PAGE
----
So it doesn't surprise me to find people from other Christian traditions trying to encourage people to become more biblically and theologically literate. Which is what a pastor named Bill White is doing with his 2021 book, Mature-ish: Your mission from God, should you choose to accept it....

White, who is senior pastor of Christ Journey Church in Florida., first picks what he believes are the four core beliefs of Christians who, like him, identify as evangelical.

They are:

  • The Bible is the highest authority for what I believe
  • It is important for me to encourage non-Christians to trust Jesus Christ as their Savior
  • Jesus Christ’s death on the cross is the only sacrifice that could remove the penalty of my sin
  • Only those who trust in Jesus Christ alone as their Savior receive God’s free gift of eternal salvation

For those of you who don't know, let me say that there are plenty of Christians for whom those four statements are not at the center of their theology. And White's statements -- especially the final one -- are one reason you rarely find self-identified evangelical Christians engaged in interfaith dialogue and action, except when they see it as a tool to use to convert others.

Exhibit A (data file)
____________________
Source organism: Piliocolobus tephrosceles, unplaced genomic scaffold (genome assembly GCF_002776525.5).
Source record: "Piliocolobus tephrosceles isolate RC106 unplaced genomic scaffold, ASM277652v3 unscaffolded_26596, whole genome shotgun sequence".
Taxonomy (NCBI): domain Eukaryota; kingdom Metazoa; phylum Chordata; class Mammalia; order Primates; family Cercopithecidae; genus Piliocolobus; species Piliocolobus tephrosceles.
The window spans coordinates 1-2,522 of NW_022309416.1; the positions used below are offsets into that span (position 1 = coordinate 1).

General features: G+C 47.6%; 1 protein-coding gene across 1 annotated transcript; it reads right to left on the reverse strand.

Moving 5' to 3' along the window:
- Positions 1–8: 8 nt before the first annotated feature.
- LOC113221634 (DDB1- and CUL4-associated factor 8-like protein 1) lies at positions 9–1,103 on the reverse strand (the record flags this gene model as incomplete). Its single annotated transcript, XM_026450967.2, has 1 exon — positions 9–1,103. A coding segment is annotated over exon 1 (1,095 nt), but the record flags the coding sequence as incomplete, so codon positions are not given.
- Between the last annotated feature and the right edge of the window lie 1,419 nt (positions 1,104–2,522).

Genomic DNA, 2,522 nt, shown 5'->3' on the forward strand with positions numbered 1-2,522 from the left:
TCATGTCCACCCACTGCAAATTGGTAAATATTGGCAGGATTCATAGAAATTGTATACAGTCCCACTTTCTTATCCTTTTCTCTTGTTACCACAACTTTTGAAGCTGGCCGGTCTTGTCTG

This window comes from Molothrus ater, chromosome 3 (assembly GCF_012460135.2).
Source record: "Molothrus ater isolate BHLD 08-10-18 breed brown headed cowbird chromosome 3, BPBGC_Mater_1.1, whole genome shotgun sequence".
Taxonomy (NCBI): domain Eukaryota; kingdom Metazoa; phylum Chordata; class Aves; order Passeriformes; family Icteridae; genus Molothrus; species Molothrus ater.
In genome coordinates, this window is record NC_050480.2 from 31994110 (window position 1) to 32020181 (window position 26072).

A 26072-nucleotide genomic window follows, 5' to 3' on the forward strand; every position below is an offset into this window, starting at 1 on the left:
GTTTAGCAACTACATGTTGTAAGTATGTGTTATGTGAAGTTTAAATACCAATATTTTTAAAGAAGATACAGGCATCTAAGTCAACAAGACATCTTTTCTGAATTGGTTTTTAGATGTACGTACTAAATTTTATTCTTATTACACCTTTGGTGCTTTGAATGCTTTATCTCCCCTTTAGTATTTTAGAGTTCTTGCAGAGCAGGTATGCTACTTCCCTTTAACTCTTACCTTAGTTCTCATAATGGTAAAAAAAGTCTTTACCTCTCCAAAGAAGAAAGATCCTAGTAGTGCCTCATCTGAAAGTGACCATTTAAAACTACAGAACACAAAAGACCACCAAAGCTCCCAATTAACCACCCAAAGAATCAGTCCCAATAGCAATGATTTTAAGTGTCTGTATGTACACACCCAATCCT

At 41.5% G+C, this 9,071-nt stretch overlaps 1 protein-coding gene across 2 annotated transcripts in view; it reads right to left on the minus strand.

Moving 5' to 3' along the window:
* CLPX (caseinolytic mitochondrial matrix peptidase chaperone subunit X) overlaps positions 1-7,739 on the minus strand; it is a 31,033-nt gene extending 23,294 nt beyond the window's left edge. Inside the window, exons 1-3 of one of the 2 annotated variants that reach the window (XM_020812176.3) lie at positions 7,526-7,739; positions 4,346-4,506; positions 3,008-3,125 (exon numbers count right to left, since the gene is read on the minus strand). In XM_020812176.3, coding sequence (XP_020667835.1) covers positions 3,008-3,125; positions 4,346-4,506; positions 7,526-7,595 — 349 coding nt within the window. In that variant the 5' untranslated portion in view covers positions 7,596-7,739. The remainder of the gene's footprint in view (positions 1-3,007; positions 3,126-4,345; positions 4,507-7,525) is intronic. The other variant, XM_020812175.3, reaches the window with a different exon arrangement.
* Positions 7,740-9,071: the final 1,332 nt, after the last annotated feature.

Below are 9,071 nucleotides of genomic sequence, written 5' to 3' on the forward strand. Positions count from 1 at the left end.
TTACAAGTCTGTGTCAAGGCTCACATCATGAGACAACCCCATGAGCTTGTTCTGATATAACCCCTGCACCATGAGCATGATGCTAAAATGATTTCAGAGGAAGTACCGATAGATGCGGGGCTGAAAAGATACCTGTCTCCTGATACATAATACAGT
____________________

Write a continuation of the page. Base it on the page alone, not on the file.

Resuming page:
(By the way, you can read in much more detail about all of this if you download this PowerPoint: Download Mature-ish Topline FindingsIt presents findings from a survey designed to measure where evangelicals are in their spiritual development.) 

White seems to anticipate a point I'm about to make when he says this: “It is my desire, prayer and hope that participants don't see these results as a negative, legalistic measure of their spiritual journey, but an opportunity to identify where they are and see what is in store for them as they move forward to deepen and strengthen their relationship with Christ. The book and study are not designed to show Christians where they’ve gone wrong, but to highlight key areas where a few positive steps can propel them forward in their spiritual walk.”

So why does he think they might react that way? Well, the categories he uses to describe where people are in their faith journey are, at best, off-putting and at worst unnecessarily condescending.

The categories of spiritual development begin with "newborn," on the assumption that everyone starts there. In this formula even well-educated adults are categorized as spiritual infants. These are the stages White says come after that: Infant, toddler, child, pre-teen, adolescent, adult, parent, grandparent, and godparent.